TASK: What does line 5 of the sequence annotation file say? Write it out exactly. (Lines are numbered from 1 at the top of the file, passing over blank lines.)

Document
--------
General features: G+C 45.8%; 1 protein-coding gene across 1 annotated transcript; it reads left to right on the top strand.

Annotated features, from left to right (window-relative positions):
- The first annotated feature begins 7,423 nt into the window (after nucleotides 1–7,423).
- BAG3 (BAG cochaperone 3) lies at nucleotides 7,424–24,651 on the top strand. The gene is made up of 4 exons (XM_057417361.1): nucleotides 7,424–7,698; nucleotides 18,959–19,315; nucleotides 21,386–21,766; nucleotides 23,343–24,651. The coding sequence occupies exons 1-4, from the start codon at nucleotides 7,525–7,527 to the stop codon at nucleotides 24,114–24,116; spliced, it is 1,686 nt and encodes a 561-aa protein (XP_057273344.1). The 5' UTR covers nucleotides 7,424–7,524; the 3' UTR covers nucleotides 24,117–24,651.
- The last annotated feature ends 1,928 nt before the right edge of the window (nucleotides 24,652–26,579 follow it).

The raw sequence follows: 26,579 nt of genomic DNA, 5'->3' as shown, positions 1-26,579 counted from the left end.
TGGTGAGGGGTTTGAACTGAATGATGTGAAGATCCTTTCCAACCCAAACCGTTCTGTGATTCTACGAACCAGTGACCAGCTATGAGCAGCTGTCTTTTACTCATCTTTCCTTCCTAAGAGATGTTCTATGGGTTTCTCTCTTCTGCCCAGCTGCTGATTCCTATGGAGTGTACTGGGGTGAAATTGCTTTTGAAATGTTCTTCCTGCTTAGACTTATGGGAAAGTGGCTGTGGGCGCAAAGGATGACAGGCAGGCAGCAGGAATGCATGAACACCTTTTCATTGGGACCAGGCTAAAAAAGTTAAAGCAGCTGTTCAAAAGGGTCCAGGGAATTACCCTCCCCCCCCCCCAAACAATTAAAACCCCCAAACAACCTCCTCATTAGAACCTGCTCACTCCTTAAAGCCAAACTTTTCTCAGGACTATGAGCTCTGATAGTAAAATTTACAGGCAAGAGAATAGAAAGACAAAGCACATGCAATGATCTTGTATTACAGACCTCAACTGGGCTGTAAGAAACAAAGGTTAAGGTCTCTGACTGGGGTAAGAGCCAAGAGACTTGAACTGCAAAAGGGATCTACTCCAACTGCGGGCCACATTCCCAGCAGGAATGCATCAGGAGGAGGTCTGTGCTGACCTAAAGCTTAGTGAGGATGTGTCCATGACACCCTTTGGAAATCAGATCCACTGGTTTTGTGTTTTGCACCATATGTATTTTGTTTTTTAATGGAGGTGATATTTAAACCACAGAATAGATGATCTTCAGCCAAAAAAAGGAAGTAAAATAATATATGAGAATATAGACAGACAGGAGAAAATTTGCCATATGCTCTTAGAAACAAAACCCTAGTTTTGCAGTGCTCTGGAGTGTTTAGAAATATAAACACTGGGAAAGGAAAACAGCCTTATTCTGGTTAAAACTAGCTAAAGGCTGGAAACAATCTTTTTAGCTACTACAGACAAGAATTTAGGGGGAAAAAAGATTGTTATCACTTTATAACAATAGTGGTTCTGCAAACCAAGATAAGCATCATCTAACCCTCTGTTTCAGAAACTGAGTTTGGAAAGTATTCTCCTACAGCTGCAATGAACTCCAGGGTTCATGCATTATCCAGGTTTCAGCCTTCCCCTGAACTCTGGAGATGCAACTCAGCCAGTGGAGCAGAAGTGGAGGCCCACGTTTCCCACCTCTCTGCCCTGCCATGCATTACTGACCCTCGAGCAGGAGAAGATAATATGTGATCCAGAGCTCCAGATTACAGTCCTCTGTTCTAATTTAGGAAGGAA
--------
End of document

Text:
- The last annotated feature ends 1,928 nt before the right edge of the window (nucleotides 24,652–26,579 follow it).